The COVID-19 pandemic has impacted virtually every aspect of life. In the Hotel and Lodging industry, owners, operators and guests are pondering what a re-envisioned hotel space may look like in a post-COVID-19 world. Unlike other sectors, the Hotel industry is unique in that it serves the accommodation needs of a constant transient population for very short periods of time. As the industry shoulders a high operational burden, many successful hotel brands have spent years developing and perfecting their operational strategies and protocols, which will need to be adapted for the current scenario, with a longer-term view of resiliency.
Previous means of catering to guest needs through quality amenities will now shift to how hotels can best manage guests’ expectations for health and safety. Working closely with our Hospitality clients of all types and brands, for some of whom we have completed prototype designs, we are helping them recover as efficiently as possible when restrictions on travel are lifted. The first step is to analyze their revised operational model, followed by the design of new features, elements and programs that will continue to embody their brand and maintain a positive guest experience.
People Change Management
Hotels cater to a diverse clientele of business clients and vacationers. The current usage pattern for most guests is as follows: upon entry, check in at the host station, take the elevator to their rooms, settle down for the duration of their stay, use the hotel amenities, socialize in the lobby, gather with other guests for breakfast, and depart. All these actions and locations require either direct contact, or close interaction, with other guests and hotel employees.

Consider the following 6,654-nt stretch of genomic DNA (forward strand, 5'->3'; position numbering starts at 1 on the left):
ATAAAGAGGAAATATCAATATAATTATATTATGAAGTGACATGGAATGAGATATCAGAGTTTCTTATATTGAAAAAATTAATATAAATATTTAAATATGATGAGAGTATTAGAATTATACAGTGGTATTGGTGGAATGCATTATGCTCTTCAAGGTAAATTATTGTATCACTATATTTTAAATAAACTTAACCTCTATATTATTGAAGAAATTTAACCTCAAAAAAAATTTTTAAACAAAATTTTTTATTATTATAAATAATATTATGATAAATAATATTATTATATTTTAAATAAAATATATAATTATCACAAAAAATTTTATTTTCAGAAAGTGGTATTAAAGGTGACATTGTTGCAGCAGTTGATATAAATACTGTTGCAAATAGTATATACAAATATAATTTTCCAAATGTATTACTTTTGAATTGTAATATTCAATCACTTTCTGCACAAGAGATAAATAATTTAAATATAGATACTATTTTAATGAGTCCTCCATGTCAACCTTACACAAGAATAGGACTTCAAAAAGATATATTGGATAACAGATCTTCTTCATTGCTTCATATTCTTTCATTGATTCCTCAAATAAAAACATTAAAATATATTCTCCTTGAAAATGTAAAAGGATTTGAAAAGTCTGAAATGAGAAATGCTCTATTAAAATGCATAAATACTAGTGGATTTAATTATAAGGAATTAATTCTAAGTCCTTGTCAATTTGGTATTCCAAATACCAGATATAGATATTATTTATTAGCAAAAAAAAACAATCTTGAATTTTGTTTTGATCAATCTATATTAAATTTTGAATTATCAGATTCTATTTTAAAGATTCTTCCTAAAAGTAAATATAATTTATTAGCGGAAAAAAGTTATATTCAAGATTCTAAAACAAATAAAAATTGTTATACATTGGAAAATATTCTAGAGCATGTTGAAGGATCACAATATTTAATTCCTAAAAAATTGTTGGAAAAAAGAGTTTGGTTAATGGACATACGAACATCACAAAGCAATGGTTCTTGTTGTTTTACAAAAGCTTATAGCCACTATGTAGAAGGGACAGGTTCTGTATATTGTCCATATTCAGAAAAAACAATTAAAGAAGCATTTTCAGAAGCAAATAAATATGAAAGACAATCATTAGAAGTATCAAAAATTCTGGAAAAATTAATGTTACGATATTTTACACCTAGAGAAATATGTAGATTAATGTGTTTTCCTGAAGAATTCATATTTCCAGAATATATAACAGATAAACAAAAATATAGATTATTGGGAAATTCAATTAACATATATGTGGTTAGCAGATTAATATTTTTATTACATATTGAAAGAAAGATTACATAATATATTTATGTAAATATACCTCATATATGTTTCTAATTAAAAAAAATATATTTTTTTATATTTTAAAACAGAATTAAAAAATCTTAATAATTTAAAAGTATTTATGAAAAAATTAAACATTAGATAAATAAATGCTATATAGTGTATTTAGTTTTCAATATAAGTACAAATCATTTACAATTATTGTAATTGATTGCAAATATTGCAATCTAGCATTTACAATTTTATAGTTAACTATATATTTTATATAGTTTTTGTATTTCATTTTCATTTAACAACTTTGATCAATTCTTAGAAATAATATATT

A combination of operational modifications and clear messaging will be the foundation of educating employees and guests on best practices in the post COVID-19 environment. Well-designed signage and graphics will be key to informing people on new protocols. While messaging will be required online and at the time of booking, on-site signage should be a seamless extension of the brand and overall interior design.
The education and adoption of touchless technologies will benefit guest health and safety. Apps can provide digital control of various room elements such as voice-activated window treatment controls, guest phone-based app controls for the TV remote, and sensor controls for bathroom plumbing fixtures. These can all be retrofitted into existing guest rooms.
Both public area and back-of-house design and programming, in tandem with best practices in engineering, will need to integrate with evolving operating models and design standards of hotels across all categories. A training and communication framework for employees and guests must be embedded in the model to ensure compliance.
Space Type Protocols